LaHood visits Missouri for opening of cement plant

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U.S. Transportation Secretary Ray LaHood on Friday, June 4, appeared at the inaugural celebration for the Holcim (US) cement plant in Ste. Genevieve, Mo. The new facility, which opens as the American Recovery and Reinvestment Act is increasing demand for cement across the country, employs 250 people, will produce four million metric tons of cement annually, and is one of the largest cement manufacturing plants in the world.

“The Recovery Act hasn’t just saved and created jobs in the construction industry, it’s also been a lifeline to truckers, producers of cement and steel, and workers up and down the supply chain,” said LaHood, who was joined at the event by U.S Representatives Jo Ann Emerson and Russ Carnahan, and Assistant Secretary for Manufacturing Nicole Lamb-Hale of the Department of Commerce. “This new plant is further evidence that smart infrastructure investments are creating jobs right now, while building a foundation for future growth.”

The 250-worker Ste. Genevieve plant has an annual payroll of about $20 million, and during construction, the plant created more than 2,500 jobs in Missouri. According to a study conducted by Southeast Missouri State University, the economic impact of the plant is projected to increase labor income in Missouri by $257 million, and to support almost 5,000 new direct and indirect jobs. Holcim (US) employs about 2,200 workers at 10 manufacturing plants and 70 distribution facilities throughout the United States.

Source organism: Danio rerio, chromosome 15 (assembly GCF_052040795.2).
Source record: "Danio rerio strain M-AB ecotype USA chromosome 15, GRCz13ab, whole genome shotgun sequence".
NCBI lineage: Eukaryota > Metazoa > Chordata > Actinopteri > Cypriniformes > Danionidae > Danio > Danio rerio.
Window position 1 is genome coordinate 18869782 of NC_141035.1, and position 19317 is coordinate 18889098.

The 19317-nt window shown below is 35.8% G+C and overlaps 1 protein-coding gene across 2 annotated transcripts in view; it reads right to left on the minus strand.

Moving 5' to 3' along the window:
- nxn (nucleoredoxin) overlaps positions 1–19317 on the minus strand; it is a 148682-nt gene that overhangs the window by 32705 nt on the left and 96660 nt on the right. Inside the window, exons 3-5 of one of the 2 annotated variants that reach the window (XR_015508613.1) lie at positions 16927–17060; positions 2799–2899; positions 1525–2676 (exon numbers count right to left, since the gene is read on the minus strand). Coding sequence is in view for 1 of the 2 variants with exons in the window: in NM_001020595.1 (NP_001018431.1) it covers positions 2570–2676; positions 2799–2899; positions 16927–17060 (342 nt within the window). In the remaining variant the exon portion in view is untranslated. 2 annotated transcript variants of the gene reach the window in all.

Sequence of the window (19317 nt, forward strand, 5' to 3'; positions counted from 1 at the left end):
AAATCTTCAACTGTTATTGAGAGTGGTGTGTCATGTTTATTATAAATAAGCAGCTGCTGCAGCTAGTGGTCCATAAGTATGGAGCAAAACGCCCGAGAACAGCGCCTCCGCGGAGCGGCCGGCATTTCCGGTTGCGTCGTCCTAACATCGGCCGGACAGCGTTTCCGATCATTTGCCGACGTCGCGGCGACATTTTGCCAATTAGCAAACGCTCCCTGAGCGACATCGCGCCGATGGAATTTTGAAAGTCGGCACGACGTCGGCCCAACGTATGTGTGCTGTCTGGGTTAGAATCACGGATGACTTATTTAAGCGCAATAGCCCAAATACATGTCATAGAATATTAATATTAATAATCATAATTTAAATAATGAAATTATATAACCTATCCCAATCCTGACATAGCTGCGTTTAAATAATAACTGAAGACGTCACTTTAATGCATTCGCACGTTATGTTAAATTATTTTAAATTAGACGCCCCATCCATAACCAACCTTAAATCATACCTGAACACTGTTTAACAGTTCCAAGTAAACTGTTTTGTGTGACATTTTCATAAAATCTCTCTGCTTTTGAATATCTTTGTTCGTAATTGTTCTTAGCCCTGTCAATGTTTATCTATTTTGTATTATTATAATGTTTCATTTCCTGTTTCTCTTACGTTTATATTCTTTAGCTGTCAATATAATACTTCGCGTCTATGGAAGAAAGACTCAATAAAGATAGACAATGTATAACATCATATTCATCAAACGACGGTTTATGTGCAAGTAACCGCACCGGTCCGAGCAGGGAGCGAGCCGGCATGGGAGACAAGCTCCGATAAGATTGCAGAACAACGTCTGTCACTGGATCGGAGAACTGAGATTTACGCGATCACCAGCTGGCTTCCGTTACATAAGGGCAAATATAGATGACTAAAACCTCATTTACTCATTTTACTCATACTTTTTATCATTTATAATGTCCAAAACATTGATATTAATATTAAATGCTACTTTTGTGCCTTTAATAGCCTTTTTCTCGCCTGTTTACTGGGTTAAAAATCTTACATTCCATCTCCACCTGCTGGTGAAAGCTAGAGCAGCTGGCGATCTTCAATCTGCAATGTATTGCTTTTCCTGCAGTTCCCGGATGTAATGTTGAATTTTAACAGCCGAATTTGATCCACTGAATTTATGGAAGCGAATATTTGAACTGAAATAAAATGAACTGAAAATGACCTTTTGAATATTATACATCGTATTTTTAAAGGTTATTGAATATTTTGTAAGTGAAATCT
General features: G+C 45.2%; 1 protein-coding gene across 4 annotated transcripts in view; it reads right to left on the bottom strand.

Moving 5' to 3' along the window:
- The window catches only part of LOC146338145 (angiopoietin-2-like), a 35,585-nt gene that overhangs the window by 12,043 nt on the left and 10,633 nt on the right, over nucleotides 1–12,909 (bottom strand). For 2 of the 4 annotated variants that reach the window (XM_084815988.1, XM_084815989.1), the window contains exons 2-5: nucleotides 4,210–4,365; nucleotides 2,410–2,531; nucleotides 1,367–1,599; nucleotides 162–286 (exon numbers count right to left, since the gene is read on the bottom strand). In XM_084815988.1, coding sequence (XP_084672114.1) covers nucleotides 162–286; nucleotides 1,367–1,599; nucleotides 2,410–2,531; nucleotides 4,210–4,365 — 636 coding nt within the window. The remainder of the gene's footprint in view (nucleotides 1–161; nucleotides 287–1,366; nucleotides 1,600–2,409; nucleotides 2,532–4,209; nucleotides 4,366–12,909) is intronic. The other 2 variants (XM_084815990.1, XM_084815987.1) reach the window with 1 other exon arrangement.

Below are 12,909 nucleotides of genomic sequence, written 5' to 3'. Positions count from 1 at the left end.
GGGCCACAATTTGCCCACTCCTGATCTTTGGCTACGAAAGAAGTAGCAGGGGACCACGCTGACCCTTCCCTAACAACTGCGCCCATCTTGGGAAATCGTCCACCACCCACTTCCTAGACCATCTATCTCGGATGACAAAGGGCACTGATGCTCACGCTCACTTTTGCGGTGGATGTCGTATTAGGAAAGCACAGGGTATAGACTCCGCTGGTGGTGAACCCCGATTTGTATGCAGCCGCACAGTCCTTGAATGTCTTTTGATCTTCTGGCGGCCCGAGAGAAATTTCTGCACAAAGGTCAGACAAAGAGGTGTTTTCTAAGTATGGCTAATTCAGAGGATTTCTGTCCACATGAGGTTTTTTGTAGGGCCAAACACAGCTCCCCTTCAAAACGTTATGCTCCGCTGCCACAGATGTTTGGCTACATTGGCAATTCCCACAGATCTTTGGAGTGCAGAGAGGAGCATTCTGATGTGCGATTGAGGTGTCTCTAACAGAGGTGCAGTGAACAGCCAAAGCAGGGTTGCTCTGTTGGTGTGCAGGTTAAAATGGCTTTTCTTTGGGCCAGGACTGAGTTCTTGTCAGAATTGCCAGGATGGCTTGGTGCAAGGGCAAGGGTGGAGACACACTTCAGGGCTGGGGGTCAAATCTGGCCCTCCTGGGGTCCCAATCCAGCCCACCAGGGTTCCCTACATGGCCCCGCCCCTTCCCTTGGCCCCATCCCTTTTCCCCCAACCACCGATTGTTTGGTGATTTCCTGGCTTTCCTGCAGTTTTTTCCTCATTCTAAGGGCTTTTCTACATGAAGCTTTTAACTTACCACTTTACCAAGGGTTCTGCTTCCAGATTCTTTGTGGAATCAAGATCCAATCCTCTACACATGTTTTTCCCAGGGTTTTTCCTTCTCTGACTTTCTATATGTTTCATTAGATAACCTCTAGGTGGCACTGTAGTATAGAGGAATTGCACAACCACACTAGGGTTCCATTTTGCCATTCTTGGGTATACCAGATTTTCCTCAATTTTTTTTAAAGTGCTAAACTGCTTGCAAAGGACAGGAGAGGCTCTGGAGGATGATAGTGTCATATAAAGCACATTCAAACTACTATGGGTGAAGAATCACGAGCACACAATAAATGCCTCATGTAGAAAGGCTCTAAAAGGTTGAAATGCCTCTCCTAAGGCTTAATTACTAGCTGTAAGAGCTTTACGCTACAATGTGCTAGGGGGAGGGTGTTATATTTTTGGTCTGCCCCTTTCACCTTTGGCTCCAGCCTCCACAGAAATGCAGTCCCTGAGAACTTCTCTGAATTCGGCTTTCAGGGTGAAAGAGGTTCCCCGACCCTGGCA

The Federal Highway Administration has committed all of its $26.6 billion in Recovery Act funds to more than 12,200 highway, road and bridge projects across the country, nearly 10,000 of which are already under way. According to the Portland Cement Association, infrastructure projects receiving that $26.6 billion in Recovery Act funds will result in 10 million metric tons of additional demand for cement over a four-year period from 2009 to 2012. In turn, that additional cement consumption will result in revenues of roughly $950 million, creating and preserving jobs at cement plants and their surrounding communities across the country.

Overall, the U.S. Department of Transportation has made $48.1 billion in Recovery Act funding available for highway, transit, maritime, rail and aviation construction and repair projects nationwide. Of that total, $37.8 billion has been committed to 14,200 approved projects in 53 U.S. states and territories. More than 12,000 transportation projects are under way across the country, with more to follow as the summer construction season continues to accelerate.